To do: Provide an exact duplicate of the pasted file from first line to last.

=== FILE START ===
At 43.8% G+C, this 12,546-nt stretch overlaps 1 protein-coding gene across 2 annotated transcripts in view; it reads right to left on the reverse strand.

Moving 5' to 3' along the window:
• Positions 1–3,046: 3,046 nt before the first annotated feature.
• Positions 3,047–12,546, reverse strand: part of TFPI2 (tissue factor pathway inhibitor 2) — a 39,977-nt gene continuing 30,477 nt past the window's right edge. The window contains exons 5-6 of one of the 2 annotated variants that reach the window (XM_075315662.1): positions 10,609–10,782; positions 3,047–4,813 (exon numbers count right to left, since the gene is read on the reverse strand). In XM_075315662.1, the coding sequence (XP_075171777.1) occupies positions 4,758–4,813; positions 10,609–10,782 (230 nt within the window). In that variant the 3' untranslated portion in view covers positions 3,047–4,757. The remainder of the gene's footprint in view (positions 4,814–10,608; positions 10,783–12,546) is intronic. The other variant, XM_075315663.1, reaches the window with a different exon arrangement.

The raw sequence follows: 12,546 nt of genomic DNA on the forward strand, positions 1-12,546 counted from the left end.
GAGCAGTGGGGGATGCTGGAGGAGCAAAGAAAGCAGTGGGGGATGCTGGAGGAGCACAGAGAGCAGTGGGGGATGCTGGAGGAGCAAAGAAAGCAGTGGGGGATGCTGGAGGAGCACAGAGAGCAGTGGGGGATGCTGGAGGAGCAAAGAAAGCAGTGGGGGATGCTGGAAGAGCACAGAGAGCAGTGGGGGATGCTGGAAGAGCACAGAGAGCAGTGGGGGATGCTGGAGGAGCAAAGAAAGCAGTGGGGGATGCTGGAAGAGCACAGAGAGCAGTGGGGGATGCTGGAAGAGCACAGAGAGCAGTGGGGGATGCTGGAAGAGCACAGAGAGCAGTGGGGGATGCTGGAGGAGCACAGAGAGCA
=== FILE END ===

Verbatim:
At 43.8% G+C, this 12,546-nt stretch overlaps 1 protein-coding gene across 2 annotated transcripts in view; it reads right to left on the reverse strand.

Moving 5' to 3' along the window:
• Positions 1–3,046: 3,046 nt before the first annotated feature.
• Positions 3,047–12,546, reverse strand: part of TFPI2 (tissue factor pathway inhibitor 2) — a 39,977-nt gene continuing 30,477 nt past the window's right edge. The window contains exons 5-6 of one of the 2 annotated variants that reach the window (XM_075315662.1): positions 10,609–10,782; positions 3,047–4,813 (exon numbers count right to left, since the gene is read on the reverse strand). In XM_075315662.1, the coding sequence (XP_075171777.1) occupies positions 4,758–4,813; positions 10,609–10,782 (230 nt within the window). In that variant the 3' untranslated portion in view covers positions 3,047–4,757. The remainder of the gene's footprint in view (positions 4,814–10,608; positions 10,783–12,546) is intronic. The other variant, XM_075315663.1, reaches the window with a different exon arrangement.

The raw sequence follows: 12,546 nt of genomic DNA on the forward strand, positions 1-12,546 counted from the left end.
GAGCAGTGGGGGATGCTGGAGGAGCAAAGAAAGCAGTGGGGGATGCTGGAGGAGCACAGAGAGCAGTGGGGGATGCTGGAGGAGCAAAGAAAGCAGTGGGGGATGCTGGAGGAGCACAGAGAGCAGTGGGGGATGCTGGAGGAGCAAAGAAAGCAGTGGGGGATGCTGGAAGAGCACAGAGAGCAGTGGGGGATGCTGGAAGAGCACAGAGAGCAGTGGGGGATGCTGGAGGAGCAAAGAAAGCAGTGGGGGATGCTGGAAGAGCACAGAGAGCAGTGGGGGATGCTGGAAGAGCACAGAGAGCAGTGGGGGATGCTGGAAGAGCACAGAGAGCAGTGGGGGATGCTGGAGGAGCACAGAGAGCA